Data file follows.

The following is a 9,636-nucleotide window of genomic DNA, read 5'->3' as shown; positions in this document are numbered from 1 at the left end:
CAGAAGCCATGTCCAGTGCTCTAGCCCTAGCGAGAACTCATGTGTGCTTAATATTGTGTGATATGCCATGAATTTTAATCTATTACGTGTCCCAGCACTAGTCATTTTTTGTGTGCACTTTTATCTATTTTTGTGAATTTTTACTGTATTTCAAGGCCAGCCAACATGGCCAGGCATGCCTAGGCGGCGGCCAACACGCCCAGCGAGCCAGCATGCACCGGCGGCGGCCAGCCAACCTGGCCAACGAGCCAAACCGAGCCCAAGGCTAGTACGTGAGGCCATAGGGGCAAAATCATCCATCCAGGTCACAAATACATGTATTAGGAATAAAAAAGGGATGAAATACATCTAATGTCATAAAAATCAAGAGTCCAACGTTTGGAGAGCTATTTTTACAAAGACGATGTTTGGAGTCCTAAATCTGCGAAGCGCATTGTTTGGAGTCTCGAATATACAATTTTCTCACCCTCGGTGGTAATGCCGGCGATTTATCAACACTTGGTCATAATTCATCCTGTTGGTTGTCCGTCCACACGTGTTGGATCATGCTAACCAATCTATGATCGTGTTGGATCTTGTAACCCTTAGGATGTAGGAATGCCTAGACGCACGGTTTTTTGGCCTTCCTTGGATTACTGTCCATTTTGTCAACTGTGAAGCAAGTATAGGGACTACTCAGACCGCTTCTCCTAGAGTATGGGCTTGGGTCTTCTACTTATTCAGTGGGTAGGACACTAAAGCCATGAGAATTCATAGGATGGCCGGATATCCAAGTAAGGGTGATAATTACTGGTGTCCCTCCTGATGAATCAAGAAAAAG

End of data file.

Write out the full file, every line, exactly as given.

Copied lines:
The following is a 9,636-nucleotide window of genomic DNA, read 5'->3' as shown; positions in this document are numbered from 1 at the left end:
CAGAAGCCATGTCCAGTGCTCTAGCCCTAGCGAGAACTCATGTGTGCTTAATATTGTGTGATATGCCATGAATTTTAATCTATTACGTGTCCCAGCACTAGTCATTTTTTGTGTGCACTTTTATCTATTTTTGTGAATTTTTACTGTATTTCAAGGCCAGCCAACATGGCCAGGCATGCCTAGGCGGCGGCCAACACGCCCAGCGAGCCAGCATGCACCGGCGGCGGCCAGCCAACCTGGCCAACGAGCCAAACCGAGCCCAAGGCTAGTACGTGAGGCCATAGGGGCAAAATCATCCATCCAGGTCACAAATACATGTATTAGGAATAAAAAAGGGATGAAATACATCTAATGTCATAAAAATCAAGAGTCCAACGTTTGGAGAGCTATTTTTACAAAGACGATGTTTGGAGTCCTAAATCTGCGAAGCGCATTGTTTGGAGTCTCGAATATACAATTTTCTCACCCTCGGTGGTAATGCCGGCGATTTATCAACACTTGGTCATAATTCATCCTGTTGGTTGTCCGTCCACACGTGTTGGATCATGCTAACCAATCTATGATCGTGTTGGATCTTGTAACCCTTAGGATGTAGGAATGCCTAGACGCACGGTTTTTTGGCCTTCCTTGGATTACTGTCCATTTTGTCAACTGTGAAGCAAGTATAGGGACTACTCAGACCGCTTCTCCTAGAGTATGGGCTTGGGTCTTCTACTTATTCAGTGGGTAGGACACTAAAGCCATGAGAATTCATAGGATGGCCGGATATCCAAGTAAGGGTGATAATTACTGGTGTCCCTCCTGATGAATCAAGAAAAAG